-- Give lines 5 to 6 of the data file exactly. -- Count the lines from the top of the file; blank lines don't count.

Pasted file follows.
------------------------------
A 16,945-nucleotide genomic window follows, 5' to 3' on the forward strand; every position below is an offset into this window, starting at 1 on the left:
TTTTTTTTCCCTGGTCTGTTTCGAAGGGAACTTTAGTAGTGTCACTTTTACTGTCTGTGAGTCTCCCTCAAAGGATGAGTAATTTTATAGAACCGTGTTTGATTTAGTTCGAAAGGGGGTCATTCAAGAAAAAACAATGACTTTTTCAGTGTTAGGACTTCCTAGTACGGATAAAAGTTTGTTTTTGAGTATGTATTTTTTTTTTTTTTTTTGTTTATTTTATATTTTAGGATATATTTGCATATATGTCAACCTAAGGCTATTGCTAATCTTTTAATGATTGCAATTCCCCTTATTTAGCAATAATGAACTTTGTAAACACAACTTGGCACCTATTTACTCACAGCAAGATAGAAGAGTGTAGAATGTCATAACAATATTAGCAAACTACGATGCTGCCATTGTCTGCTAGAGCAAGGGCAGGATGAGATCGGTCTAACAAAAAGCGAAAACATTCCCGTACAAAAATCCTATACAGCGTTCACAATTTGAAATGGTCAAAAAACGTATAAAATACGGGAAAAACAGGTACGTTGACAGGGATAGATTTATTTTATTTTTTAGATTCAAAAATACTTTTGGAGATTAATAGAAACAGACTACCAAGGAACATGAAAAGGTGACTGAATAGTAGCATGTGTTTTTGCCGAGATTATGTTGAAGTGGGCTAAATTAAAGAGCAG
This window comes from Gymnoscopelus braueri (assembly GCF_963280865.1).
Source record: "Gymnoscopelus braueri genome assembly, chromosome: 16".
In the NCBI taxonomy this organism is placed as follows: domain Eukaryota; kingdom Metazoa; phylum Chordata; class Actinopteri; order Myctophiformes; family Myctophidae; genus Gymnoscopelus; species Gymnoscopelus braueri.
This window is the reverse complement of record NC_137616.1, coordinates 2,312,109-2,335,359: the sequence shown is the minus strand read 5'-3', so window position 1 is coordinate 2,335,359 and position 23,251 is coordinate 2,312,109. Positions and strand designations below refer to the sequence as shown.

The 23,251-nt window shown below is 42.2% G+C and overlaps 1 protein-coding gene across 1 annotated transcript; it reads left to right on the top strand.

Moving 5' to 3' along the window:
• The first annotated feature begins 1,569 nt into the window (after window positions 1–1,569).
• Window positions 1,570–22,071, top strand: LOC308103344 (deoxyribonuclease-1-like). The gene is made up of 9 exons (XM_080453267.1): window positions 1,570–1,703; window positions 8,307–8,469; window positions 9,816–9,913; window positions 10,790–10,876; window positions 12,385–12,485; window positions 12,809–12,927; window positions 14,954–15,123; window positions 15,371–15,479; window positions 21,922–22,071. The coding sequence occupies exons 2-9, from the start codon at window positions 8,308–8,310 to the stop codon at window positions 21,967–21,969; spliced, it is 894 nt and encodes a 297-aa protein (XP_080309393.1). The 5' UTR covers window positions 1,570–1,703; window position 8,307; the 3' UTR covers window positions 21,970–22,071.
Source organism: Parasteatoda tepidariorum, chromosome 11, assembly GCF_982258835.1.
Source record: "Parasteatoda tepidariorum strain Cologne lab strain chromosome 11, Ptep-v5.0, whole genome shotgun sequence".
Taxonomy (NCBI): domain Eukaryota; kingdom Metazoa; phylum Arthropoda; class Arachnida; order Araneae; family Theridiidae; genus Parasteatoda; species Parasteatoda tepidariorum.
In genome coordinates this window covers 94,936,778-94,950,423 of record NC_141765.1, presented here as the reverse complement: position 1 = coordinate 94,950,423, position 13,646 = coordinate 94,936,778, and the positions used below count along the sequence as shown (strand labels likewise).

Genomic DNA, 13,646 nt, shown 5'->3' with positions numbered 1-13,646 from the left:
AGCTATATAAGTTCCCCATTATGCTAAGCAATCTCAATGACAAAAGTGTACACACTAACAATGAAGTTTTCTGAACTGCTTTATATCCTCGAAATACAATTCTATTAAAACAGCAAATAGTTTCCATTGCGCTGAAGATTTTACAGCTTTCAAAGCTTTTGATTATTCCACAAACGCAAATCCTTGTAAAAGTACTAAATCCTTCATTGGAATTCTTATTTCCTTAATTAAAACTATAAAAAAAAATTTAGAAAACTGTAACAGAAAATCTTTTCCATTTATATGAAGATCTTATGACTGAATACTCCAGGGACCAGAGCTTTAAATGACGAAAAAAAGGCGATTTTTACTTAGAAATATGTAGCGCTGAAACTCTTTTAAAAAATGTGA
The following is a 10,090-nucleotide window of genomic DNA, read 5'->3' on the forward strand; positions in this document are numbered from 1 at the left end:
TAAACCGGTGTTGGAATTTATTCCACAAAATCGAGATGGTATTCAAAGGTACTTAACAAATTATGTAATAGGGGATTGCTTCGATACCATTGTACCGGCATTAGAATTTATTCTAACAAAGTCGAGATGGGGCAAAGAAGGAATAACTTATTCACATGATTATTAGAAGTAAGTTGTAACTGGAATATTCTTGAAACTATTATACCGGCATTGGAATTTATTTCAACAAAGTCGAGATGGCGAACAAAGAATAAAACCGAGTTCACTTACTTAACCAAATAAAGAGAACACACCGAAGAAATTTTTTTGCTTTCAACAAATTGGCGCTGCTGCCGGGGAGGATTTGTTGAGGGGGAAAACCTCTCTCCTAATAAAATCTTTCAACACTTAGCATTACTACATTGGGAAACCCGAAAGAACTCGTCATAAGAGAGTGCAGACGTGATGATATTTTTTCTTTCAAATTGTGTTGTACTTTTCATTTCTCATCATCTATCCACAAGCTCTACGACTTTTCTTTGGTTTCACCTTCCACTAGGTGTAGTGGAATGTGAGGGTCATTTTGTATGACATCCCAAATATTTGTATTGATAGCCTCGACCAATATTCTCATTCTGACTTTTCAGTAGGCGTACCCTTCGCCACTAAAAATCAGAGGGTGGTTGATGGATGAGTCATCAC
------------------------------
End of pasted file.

In the NCBI taxonomy this organism is placed as follows: domain Eukaryota; kingdom Metazoa; phylum Chordata; class Actinopteri; order Myctophiformes; family Myctophidae; genus Gymnoscopelus; species Gymnoscopelus braueri.
This window is the reverse complement of record NC_137616.1, coordinates 2,312,109-2,335,359: the sequence shown is the minus strand read 5'-3', so window position 1 is coordinate 2,335,359 and position 23,251 is coordinate 2,312,109. Positions and strand designations below refer to the sequence as shown.